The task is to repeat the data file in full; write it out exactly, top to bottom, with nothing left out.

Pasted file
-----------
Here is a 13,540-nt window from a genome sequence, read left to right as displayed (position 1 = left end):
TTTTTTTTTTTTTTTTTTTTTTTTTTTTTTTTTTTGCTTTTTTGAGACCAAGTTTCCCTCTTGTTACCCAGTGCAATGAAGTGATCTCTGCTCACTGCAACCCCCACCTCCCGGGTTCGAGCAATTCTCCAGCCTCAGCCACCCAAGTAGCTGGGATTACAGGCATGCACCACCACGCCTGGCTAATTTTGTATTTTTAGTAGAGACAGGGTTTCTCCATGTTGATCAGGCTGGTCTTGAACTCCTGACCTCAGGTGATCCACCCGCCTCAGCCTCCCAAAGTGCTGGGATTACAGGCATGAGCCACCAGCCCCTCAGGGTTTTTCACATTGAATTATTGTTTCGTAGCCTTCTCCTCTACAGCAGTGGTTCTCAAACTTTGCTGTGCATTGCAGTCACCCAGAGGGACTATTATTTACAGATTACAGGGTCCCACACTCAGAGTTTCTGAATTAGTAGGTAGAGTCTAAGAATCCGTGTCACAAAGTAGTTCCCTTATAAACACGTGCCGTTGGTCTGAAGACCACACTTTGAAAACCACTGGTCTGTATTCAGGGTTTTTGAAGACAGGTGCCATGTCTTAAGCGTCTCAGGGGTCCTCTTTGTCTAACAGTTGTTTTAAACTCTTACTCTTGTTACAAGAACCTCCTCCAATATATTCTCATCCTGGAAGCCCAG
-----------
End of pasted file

Here is a 13,540-nt window from a genome sequence, read left to right as displayed (position 1 = left end):
TTTTTTTTTTTTTTTTTTTTTTTTTTTTTTTTTTTGCTTTTTTGAGACCAAGTTTCCCTCTTGTTACCCAGTGCAATGAAGTGATCTCTGCTCACTGCAACCCCCACCTCCCGGGTTCGAGCAATTCTCCAGCCTCAGCCACCCAAGTAGCTGGGATTACAGGCATGCACCACCACGCCTGGCTAATTTTGTATTTTTAGTAGAGACAGGGTTTCTCCATGTTGATCAGGCTGGTCTTGAACTCCTGACCTCAGGTGATCCACCCGCCTCAGCCTCCCAAAGTGCTGGGATTACAGGCATGAGCCACCAGCCCCTCAGGGTTTTTCACATTGAATTATTGTTTCGTAGCCTTCTCCTCTACAGCAGTGGTTCTCAAACTTTGCTGTGCATTGCAGTCACCCAGAGGGACTATTATTTACAGATTACAGGGTCCCACACTCAGAGTTTCTGAATTAGTAGGTAGAGTCTAAGAATCCGTGTCACAAAGTAGTTCCCTTATAAACACGTGCCGTTGGTCTGAAGACCACACTTTGAAAACCACTGGTCTGTATTCAGGGTTTTTGAAGACAGGTGCCATGTCTTAAGCGTCTCAGGGGTCCTCTTTGTCTAACAGTTGTTTTAAACTCTTACTCTTGTTACAAGAACCTCCTCCAATATATTCTCATCCTGGAAGCCCAG